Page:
The Saint of the Day
All Saints Day – November 1
Prof. Plinio Corrêa de Oliveira
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What is the object of the All Saints Day? It is the veneration of all souls that are in Heaven, even if they are not officially canonized or beatified. Anyone who is in Heaven is a holy person. He or she is in the presence of God, sees God face-to-face, and is entirely pleasing to God.
The congregation of the Blessed in Heaven.
Last Judgement 15th century, Staatliche Museum, Berlin
Since it is impossible to know all these persons, whose number is uncountable, the Catholic Church cannot properly honor each one of these Saints by offering them a formal homage as she does with the canonized Saints. So, she instituted the feast of All Saints, a day on which she venerates them all.
It is good to pray to all these souls and ask their protection. There are, however, some of them – whose names we do not know – who have a special relation to our counter-revolutionary fight. Who are these souls? I will give you a sample list that you can add to as you will.
How many crusaders died unknown fighting for the liberation of the Holy Land from the Muslim domination and went to Heaven? How many Catholics died fighting in Spain and Portugal during the war of the Reconquista? How many crusaders died fighting to conquer the pagan peoples of Northern Europe? All these were souls who understood in a special way the splendor of placing their force of arms at the service of the Faith, of sacrificing everything, including their own lives, for the victory of the Catholic Church.
Above, Crusaders defending the city of Acre
Above, following some nobles, the peasants of the Vendée take up arms against the French Revolution. Below, Cristeros in Mexico in the 1930s
There were souls like these who died in the Vendée in France and in the Carlista uprising in Spain. Also the San Credistas who fought against the Revolution in South Naples; the Pontifical Zouaves who heroically fought and died to keep the Papal States from falling into the hands of the partisans of Garibaldi; the Cristeros in Mexico, and so on. They are our brother souls who are in Heaven praying for those who continue their fight against the Revolution on earth.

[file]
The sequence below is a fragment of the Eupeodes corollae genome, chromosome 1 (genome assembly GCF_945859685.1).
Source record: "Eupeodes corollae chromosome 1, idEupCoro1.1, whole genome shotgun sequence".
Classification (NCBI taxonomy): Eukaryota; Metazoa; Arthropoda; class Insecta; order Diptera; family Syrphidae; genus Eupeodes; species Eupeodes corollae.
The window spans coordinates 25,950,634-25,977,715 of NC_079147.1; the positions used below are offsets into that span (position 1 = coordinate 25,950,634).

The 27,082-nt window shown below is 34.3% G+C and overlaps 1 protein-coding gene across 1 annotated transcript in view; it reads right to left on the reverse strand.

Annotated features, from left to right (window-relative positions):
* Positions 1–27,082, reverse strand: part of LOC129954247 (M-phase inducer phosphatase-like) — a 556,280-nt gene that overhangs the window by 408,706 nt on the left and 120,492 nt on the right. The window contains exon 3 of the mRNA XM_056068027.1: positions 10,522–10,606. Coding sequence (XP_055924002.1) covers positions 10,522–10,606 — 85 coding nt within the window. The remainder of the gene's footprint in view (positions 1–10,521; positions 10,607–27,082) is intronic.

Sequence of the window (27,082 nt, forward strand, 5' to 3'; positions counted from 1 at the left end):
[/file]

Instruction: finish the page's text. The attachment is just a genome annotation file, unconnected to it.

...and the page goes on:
Then there were those glorious ecclesiastics who fought against Freemasonry. I remember with special admiration Dom Vital Maria Gonçalves de Oliveira, Bishop of Olinda and Recife in Northeast Brazil, who forcefully combated Masonry, one of the most diabolic and dynamic agents of the Revolution. Also Msgr. Henri Delassus who wrote his famous La conjuration anti-chrétienne against Judaism and Masonry. They and many others spent their lives fighting against Masonry, and were persecuted, oppressed, and some of them even murdered. They also are our brother souls.
We cannot forget the cherished members of our families who preceded us in signum Fidei, in the sign of the Faith, and gained their eternal salvation. They are our special intercessors who love us and want to bring us ever closer to God to save our souls and be with them in Heaven. St. Therese of Lisieux had a beautiful veneration for her brothers who had died before the use of reason. She used to say that they were the saints of their family. Her family soon would produce a much greater saint, St. Therese herself.
We should pray specially to all these Saints on this feast day of theirs, since they are particularly open to hear us. We should ask them to help us accomplish on earth the vocation God gave us, and after that, to be with Him, Our Lady, and them in eternal glory.
The Saint of the Day features highlights from the lives of saints based on comments made by the late Prof. Plinio Corrêa de Oliveira. Following the example of St. John Bosco who used to make similar talks for the boys of his College, each evening it was Prof. Plinio’s custom to make a short commentary on the lives of the next day’s saint in a meeting for youth in order to encourage them in the practice of virtue and love for the Catholic Church. TIA thought that its readers could profit from these valuable commentaries.
|Prof. Plinio Corrêa de Oliveira|
The texts of both the biographical data and the comments come from personal notes taken by Atila S. Guimarães from 1964 to 1995. Given the fact that the source is a personal notebook, it is possible that at times the biographic notes transcribed here will not rigorously follow the original text read by Prof. Plinio. The commentaries have also been adapted and translated for TIA’s site.
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